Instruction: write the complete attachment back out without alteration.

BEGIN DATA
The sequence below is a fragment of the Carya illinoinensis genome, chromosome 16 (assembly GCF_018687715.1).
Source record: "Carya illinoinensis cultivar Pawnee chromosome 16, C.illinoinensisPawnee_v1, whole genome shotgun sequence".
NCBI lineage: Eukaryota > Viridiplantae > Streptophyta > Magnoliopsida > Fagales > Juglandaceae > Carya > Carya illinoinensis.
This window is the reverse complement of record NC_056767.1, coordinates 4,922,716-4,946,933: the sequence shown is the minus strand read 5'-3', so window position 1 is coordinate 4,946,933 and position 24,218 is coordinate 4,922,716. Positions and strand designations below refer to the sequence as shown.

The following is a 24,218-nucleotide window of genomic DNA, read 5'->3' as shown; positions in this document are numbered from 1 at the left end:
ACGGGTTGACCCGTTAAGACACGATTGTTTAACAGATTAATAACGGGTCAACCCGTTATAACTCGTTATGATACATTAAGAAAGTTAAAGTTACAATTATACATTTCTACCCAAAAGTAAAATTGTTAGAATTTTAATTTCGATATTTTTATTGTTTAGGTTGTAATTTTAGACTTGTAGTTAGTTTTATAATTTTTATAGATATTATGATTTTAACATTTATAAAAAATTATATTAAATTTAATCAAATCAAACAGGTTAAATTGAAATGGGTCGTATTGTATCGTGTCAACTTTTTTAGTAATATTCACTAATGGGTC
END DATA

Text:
The sequence below is a fragment of the Carya illinoinensis genome, chromosome 16 (assembly GCF_018687715.1).
Source record: "Carya illinoinensis cultivar Pawnee chromosome 16, C.illinoinensisPawnee_v1, whole genome shotgun sequence".
NCBI lineage: Eukaryota > Viridiplantae > Streptophyta > Magnoliopsida > Fagales > Juglandaceae > Carya > Carya illinoinensis.
This window is the reverse complement of record NC_056767.1, coordinates 4,922,716-4,946,933: the sequence shown is the minus strand read 5'-3', so window position 1 is coordinate 4,946,933 and position 24,218 is coordinate 4,922,716. Positions and strand designations below refer to the sequence as shown.

The following is a 24,218-nucleotide window of genomic DNA, read 5'->3' as shown; positions in this document are numbered from 1 at the left end:
ACGGGTTGACCCGTTAAGACACGATTGTTTAACAGATTAATAACGGGTCAACCCGTTATAACTCGTTATGATACATTAAGAAAGTTAAAGTTACAATTATACATTTCTACCCAAAAGTAAAATTGTTAGAATTTTAATTTCGATATTTTTATTGTTTAGGTTGTAATTTTAGACTTGTAGTTAGTTTTATAATTTTTATAGATATTATGATTTTAACATTTATAAAAAATTATATTAAATTTAATCAAATCAAACAGGTTAAATTGAAATGGGTCGTATTGTATCGTGTCAACTTTTTTAGTAATATTCACTAATGGGTC